Poland’s Hostility to Refugees

For those fleeing ISIS, north has been the simplest path, with many members of the European Union accepting refugees with open arms. Not everyone in the EU welcomes the mass migration, however. On Saturday, February 6, anti-refugee protestors marched in cities throughout the EU to protest allowing refugees into their nations.

In Warsaw, Poland, 1,500 protestors gathered in the Castle Square in Old Town. The rally, organized by supporters of the country’s far-right government, was a show of support for the government’s plan for handling the refugee crisis. While neighboring Germany took in 1.1 million refugees in 2015, and plans to take in at least that number in 2016, Polish Prime Minister Beata Szydlo has declared that Poland will accept no more than 400 refugees in 2016.

While the previous party in power declared that Poland would accept at least 7,000 refugees, the Law and Justice Party swiftly reversed its predecessor’s decision, deviating from the plans of the EU.

Poland faces a problem due to its refusal to accept refugees as an EU state. One does not need a passport to travel within the EU, making it easy for individuals to enter Poland without detection. Upwards of 55,000 refugees have already crossed into the EU since the start of 2016. Poland’s refusal to accept refugees in numbers as great as its neighbors has caused great tensions within the EU.

The Law and Justice Party is unyielding in its policies, and with its swift grabbing of power, many worry that Poland’s status as a bastion of democratic power in Eastern Europe may quickly wane. Between its grabs for power in the Supreme Court, acquisition and limitation of speech on public radio, and increase of government surveillance capabilities, many see the new far-right government as anti-democratic.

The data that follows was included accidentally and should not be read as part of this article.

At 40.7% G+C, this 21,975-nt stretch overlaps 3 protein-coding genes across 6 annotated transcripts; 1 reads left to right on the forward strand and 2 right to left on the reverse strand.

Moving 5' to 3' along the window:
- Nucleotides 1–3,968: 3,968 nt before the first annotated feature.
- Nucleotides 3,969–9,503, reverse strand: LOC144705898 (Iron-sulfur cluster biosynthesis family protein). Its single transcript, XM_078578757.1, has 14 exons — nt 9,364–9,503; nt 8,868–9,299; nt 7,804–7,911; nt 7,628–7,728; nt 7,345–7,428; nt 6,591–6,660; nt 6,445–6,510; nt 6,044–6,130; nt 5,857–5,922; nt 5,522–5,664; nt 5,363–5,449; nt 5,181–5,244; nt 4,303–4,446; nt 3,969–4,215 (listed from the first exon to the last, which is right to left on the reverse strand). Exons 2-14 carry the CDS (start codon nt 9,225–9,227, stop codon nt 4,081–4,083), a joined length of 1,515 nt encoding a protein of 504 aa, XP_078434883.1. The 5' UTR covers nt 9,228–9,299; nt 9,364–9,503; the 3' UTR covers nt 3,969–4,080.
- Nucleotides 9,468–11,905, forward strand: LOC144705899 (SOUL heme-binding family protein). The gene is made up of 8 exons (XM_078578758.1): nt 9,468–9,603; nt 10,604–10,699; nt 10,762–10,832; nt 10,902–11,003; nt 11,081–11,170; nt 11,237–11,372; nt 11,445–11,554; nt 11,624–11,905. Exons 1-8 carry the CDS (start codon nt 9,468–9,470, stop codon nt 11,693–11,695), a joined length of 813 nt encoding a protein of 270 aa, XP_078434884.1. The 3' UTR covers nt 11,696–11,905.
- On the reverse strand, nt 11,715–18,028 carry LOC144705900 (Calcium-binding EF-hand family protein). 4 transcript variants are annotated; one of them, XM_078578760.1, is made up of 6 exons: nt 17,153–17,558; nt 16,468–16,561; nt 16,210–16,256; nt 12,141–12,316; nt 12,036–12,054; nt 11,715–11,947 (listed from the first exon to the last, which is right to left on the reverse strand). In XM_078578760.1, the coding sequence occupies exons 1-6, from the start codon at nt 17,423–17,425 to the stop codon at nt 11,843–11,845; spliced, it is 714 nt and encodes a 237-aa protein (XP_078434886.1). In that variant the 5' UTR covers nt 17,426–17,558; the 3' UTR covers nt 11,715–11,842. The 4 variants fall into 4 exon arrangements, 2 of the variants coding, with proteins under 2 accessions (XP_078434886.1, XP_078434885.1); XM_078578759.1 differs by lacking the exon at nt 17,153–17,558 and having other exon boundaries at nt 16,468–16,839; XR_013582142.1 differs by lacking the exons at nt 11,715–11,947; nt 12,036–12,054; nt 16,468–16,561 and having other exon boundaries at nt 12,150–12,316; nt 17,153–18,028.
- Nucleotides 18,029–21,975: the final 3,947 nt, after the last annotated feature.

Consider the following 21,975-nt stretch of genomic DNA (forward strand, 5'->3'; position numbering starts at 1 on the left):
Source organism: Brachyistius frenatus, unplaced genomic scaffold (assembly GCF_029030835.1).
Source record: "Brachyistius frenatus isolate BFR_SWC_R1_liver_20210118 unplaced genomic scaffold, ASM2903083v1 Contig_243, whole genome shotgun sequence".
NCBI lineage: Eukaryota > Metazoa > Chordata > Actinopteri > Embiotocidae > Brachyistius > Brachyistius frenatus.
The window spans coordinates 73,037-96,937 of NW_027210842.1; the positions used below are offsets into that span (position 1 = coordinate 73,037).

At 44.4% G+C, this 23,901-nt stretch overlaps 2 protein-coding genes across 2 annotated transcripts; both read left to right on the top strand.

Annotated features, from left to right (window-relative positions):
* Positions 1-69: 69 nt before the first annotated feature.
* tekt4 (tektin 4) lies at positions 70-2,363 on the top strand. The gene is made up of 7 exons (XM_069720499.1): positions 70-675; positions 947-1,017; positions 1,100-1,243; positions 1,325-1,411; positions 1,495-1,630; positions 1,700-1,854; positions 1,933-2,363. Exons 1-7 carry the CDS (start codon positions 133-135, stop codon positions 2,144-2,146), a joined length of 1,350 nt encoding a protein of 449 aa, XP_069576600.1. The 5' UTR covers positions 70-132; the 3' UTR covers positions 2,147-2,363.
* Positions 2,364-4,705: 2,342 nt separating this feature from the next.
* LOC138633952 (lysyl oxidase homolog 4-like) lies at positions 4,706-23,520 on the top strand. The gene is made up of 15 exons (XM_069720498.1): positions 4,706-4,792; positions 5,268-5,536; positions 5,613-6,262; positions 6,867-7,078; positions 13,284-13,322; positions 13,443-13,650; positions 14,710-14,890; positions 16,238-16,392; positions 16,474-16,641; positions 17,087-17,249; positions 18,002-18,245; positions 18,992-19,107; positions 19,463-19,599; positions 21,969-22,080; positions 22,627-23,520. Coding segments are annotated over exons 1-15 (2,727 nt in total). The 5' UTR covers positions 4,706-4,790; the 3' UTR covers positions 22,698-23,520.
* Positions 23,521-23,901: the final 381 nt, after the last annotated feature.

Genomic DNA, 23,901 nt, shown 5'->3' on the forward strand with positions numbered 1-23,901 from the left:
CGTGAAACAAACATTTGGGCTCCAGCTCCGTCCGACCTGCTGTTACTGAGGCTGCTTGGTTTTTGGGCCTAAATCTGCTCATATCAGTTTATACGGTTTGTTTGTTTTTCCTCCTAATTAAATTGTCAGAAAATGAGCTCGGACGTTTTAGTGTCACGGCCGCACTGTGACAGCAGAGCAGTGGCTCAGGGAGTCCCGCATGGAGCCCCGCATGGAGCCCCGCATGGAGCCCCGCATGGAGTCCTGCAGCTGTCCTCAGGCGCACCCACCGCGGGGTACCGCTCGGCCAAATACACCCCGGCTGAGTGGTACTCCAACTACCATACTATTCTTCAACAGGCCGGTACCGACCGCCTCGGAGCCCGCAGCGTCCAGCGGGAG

Nevertheless, at least half the country supports Poland’s anti-refugee declarations. In the wake of the terror attacks in Paris in 2015, Prime Minister Szydlo has said she will not jeopardize the safety of her country’s citizens to accept the EU’s quota of 4,500 refugees. The nation, which is 88% Catholic, is largely hostile to immigrants, particularly Muslims.

Prejudice aside, many argue that Poland’s economy is not equipped to handle mass immigration. While Poland has the 6th largest economy in the EU and the 20th largest economy in the world, the average salary in Poland is 42,360.01 złoty (pronounced zwoty), or less than $11,000 per year.

The Polish government allots to each refugee only 70 złoty per month, essentially pocket change. One can easily 70 spend złoty in a single day, with meals costing on average over 20 złoty. The Law and Justice Party makes it deliberately difficult refugees to integrate into the economy.

“This is not a country for refugees,” a Chechen refugee told APF, a French news agency, “When we’re at the store, people give us dirty looks. Some insult us, treat us like dirty foreigners. That wasn’t the case two years ago.”

The new government in particular has perpetuated the fear of refugees. Since acquiring an overwhelming majority in the last election, during which fewer than 25% of the eligible voting population turned out, the Law and Justice Party has passed measure after measure to ensure its anti-refugee policies get enacted.

Without a large enough coalition to stop Law and Justice, the opposition, composed of largely center-right politicians, can do nothing but sit and watch their nation slip from their grasps.